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George Russell

Russell pinpoints reason behind high-profile crashes

The Mercedes racer has made a number of high-profile blunders during his career in Formula 1.

Russell Singapore
Article
To news overview © RN365/Michael Potts

George Russell has attributed his two high-profile Formula 1 crashes to simply "trying to extract more than is possible" after his Singapore mishap.

In the closing stages at Marina Bay, Russell was harrying Lando Norris for second with hopes of getting at race leader Carlos Sainz as he had used a new set of Medium tyres to carve through the field in the closing laps.

On the final lap, he clipped the entry wall at Turn 10, sending him out and costing the Mercedes driver a podium, that was inherited by team-mate Lewis Hamilton.

Back in 2020 at the Emilia Romagna Grand Prix at Imola, Russell was in contention for points but crashed behind the Safety Car in embarrassing fashion.

Reflecting on the two incidents, Russell believes it is simply down to trying too hard to grab results, with a change in mindset from his junior days.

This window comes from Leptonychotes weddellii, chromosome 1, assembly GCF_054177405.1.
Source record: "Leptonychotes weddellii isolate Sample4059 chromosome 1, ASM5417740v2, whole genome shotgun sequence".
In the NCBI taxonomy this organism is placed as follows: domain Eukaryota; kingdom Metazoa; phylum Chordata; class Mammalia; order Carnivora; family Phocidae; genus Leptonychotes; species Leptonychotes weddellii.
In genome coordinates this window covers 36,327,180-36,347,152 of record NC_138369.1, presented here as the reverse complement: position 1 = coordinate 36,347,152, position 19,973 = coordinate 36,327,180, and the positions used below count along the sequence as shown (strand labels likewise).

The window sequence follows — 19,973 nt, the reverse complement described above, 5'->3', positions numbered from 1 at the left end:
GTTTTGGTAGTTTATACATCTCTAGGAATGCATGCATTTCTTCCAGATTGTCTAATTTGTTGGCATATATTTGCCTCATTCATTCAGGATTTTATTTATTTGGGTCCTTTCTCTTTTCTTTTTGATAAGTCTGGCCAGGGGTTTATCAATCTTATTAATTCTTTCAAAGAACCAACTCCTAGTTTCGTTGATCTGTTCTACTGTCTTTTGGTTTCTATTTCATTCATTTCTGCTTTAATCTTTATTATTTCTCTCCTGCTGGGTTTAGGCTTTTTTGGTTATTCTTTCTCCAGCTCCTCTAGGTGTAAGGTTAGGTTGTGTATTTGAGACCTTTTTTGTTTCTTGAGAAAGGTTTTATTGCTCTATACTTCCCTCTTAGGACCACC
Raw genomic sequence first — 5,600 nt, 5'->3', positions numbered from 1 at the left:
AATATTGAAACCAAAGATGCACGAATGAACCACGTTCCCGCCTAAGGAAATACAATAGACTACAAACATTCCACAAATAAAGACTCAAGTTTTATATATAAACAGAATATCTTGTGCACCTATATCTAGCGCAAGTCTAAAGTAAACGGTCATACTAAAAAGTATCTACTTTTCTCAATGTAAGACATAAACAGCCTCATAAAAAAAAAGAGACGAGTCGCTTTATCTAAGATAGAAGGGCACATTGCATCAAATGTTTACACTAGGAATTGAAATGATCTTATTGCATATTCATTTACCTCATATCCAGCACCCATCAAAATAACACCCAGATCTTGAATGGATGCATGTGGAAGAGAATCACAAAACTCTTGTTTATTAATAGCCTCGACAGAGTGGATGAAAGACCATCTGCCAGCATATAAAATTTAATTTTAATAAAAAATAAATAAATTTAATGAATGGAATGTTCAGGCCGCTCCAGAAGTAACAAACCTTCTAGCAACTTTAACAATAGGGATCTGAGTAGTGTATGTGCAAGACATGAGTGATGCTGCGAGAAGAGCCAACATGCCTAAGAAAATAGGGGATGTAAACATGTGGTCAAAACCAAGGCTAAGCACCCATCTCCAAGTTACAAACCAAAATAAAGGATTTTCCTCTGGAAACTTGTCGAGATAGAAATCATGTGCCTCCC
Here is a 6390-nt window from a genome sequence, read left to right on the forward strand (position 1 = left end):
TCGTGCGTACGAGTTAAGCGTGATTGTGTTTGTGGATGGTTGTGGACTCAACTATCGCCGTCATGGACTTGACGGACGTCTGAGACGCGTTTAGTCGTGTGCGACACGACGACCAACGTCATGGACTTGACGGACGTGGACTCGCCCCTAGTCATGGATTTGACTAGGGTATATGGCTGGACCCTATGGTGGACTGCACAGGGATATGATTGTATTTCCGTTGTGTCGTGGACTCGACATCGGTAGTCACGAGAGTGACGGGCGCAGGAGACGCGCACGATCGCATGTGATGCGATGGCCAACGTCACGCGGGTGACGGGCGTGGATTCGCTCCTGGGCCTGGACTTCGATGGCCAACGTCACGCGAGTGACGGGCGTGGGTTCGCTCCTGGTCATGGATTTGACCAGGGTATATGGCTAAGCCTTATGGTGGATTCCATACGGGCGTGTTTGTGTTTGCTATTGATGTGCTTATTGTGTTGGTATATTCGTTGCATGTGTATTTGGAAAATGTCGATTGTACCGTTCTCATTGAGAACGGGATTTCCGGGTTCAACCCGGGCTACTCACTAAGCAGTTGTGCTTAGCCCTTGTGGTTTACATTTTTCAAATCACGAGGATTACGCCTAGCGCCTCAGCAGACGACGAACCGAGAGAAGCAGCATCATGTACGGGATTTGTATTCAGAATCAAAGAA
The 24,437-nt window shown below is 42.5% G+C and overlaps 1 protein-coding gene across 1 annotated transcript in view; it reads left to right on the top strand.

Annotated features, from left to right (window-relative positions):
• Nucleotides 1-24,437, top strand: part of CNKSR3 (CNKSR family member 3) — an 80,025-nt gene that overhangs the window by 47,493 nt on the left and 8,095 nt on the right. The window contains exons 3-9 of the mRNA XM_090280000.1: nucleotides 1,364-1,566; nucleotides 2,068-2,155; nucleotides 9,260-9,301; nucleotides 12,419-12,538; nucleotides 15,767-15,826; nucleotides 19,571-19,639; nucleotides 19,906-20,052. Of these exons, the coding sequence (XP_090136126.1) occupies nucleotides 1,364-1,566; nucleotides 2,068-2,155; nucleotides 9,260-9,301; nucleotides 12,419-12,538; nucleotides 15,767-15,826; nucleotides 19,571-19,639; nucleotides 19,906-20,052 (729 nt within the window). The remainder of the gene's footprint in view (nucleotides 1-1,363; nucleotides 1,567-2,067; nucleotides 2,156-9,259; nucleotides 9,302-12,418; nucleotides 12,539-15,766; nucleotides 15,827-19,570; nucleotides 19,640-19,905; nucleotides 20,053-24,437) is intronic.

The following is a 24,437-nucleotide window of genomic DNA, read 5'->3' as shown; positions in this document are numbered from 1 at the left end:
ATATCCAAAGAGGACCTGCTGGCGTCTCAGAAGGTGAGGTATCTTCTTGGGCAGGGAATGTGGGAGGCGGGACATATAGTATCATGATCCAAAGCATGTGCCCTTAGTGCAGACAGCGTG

Russell's explains mindset

"I think there's definitely a reason for all of them, and that's just pushing to the limit and then on both occasions, pushing over the limit trying to extract more than what is possible," Russell told media including RacingNews365.

"When I look back at my championship-winning years in junior formulas, go-karts, F4, GP3 or F2, I was very much the driver that just kept on getting them results, and if you've got to compromise one position, it is a long game and that was very much my mentality last year, and it paid off well.

"Whereas this year, we're definitely rolling the dice a bit more and going for those big results. You saw it in Zandvoort [with the rain] we obviously got it wrong, but it was another reason why I am pushing myself above and beyond.

"When you ae going up against the best drivers in the world and testing yourself, you are not satisfied in coming home P2 or P3 - you are always chasing more.

"When I was at Williams and crashed, I knew I had to give it everything if I had half a chance [of keeping the position], so I'd have been kicking myself I didn't give it everything and lost the position.

"Equally in Singapore, I knew it was the last lap and if I just took it easy and Lewis overtook me, I'd equally be kicking myself so it's I think that's just part and parcel of racing and I do like the fact on the circuits you're bitten if you put a foot wrong."

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